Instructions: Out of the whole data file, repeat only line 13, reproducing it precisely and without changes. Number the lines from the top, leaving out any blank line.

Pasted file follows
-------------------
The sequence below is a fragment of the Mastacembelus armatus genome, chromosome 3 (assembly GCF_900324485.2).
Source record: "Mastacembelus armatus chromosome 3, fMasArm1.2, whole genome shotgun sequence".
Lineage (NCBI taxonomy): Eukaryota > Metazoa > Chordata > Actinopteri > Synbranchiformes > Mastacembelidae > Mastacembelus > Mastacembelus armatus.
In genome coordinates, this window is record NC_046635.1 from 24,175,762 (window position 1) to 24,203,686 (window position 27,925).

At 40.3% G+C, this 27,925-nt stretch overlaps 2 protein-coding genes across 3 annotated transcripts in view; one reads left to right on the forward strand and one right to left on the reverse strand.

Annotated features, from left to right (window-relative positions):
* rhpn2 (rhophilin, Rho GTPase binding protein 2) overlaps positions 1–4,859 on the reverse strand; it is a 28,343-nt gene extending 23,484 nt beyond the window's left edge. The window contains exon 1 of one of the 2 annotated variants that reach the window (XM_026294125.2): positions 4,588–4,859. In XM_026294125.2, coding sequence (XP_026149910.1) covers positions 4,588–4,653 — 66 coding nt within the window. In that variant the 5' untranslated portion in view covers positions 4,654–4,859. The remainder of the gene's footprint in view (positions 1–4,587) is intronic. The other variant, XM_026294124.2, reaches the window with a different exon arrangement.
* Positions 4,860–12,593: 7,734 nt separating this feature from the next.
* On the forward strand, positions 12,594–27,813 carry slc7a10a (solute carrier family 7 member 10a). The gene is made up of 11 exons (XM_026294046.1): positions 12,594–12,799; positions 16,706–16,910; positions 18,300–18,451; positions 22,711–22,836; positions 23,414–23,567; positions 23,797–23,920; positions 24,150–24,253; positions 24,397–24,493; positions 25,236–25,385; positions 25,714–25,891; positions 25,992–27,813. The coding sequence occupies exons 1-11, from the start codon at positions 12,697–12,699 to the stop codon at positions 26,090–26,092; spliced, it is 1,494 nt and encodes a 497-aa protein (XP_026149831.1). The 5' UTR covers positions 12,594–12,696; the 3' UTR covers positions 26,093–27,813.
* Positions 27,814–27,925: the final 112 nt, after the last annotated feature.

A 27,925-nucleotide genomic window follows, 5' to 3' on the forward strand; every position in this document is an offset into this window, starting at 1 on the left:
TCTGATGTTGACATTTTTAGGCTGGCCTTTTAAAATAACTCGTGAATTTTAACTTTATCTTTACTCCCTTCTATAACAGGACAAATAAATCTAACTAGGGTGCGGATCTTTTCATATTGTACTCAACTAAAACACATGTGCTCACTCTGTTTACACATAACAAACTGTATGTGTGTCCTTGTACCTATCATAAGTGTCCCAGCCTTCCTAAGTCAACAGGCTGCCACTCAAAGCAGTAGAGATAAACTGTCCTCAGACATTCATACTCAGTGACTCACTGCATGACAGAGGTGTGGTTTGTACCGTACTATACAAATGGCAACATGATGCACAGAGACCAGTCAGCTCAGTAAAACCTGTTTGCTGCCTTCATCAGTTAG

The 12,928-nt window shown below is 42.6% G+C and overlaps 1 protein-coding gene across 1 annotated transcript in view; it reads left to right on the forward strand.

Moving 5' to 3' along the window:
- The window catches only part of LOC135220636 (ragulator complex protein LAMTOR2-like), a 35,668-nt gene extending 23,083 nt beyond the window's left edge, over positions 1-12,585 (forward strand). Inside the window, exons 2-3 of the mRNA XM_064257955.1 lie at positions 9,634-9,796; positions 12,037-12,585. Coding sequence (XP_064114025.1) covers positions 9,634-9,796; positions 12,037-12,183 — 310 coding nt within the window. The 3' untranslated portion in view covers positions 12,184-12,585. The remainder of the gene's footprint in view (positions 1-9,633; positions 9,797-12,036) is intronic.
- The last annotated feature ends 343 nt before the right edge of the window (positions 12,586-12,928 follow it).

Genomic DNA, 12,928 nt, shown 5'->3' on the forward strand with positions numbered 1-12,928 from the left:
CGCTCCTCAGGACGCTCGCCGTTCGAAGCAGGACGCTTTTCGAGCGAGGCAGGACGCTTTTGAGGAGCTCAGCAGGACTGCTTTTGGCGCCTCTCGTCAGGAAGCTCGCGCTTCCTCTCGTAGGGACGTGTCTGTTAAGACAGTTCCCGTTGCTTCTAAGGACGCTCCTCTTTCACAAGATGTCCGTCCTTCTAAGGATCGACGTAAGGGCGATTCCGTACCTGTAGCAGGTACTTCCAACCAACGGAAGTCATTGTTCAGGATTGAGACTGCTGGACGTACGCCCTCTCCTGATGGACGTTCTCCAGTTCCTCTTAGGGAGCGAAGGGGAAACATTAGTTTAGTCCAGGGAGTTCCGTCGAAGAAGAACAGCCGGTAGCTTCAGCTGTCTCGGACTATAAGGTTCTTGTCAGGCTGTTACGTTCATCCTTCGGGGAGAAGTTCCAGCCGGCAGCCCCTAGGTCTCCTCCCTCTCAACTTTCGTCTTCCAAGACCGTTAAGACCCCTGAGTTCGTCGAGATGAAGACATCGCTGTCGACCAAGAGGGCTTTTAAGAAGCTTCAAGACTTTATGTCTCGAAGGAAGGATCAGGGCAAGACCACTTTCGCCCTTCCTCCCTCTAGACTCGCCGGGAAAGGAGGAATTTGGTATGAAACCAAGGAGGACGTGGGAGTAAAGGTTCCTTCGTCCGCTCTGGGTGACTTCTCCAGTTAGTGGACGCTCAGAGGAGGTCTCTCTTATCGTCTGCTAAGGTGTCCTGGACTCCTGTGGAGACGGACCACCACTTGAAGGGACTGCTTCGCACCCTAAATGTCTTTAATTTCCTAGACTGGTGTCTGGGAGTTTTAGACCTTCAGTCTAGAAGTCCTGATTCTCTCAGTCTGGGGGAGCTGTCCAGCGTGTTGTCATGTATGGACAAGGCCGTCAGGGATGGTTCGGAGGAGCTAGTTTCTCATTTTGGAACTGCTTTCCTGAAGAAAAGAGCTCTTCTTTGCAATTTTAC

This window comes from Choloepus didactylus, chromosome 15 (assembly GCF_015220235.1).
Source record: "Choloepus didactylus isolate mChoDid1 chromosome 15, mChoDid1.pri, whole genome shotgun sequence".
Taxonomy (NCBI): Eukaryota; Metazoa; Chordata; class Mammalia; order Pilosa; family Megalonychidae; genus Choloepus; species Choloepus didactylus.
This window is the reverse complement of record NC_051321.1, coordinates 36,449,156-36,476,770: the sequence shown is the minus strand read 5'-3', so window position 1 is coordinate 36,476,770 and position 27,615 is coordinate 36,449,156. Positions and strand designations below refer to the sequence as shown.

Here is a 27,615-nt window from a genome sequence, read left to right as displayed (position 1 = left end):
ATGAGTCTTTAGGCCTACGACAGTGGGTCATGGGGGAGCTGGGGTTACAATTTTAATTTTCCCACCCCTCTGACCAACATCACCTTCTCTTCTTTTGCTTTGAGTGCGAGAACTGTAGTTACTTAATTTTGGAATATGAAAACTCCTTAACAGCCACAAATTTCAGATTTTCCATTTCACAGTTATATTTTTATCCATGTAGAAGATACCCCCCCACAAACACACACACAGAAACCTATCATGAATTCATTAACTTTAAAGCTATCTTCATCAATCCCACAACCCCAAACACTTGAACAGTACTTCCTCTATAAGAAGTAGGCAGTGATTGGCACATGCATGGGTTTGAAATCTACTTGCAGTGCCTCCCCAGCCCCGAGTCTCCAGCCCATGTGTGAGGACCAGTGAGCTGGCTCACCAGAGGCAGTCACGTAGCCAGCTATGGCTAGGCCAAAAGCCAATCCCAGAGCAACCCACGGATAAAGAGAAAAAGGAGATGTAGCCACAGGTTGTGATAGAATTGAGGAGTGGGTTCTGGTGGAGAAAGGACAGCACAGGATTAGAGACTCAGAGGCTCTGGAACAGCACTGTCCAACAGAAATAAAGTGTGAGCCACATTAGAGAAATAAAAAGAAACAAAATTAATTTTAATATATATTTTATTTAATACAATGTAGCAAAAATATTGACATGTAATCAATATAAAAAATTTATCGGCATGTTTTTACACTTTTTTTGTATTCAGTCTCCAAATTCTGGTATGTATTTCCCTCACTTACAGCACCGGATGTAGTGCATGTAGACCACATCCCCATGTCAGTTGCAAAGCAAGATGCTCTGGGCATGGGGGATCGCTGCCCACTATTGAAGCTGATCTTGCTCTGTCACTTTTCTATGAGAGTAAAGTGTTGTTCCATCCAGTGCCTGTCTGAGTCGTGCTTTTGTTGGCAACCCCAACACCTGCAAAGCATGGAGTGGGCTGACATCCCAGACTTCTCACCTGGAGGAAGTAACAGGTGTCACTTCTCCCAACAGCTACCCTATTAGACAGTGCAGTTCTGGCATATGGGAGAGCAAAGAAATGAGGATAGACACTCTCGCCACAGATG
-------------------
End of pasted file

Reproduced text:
The 12,928-nt window shown below is 42.6% G+C and overlaps 1 protein-coding gene across 1 annotated transcript in view; it reads left to right on the forward strand.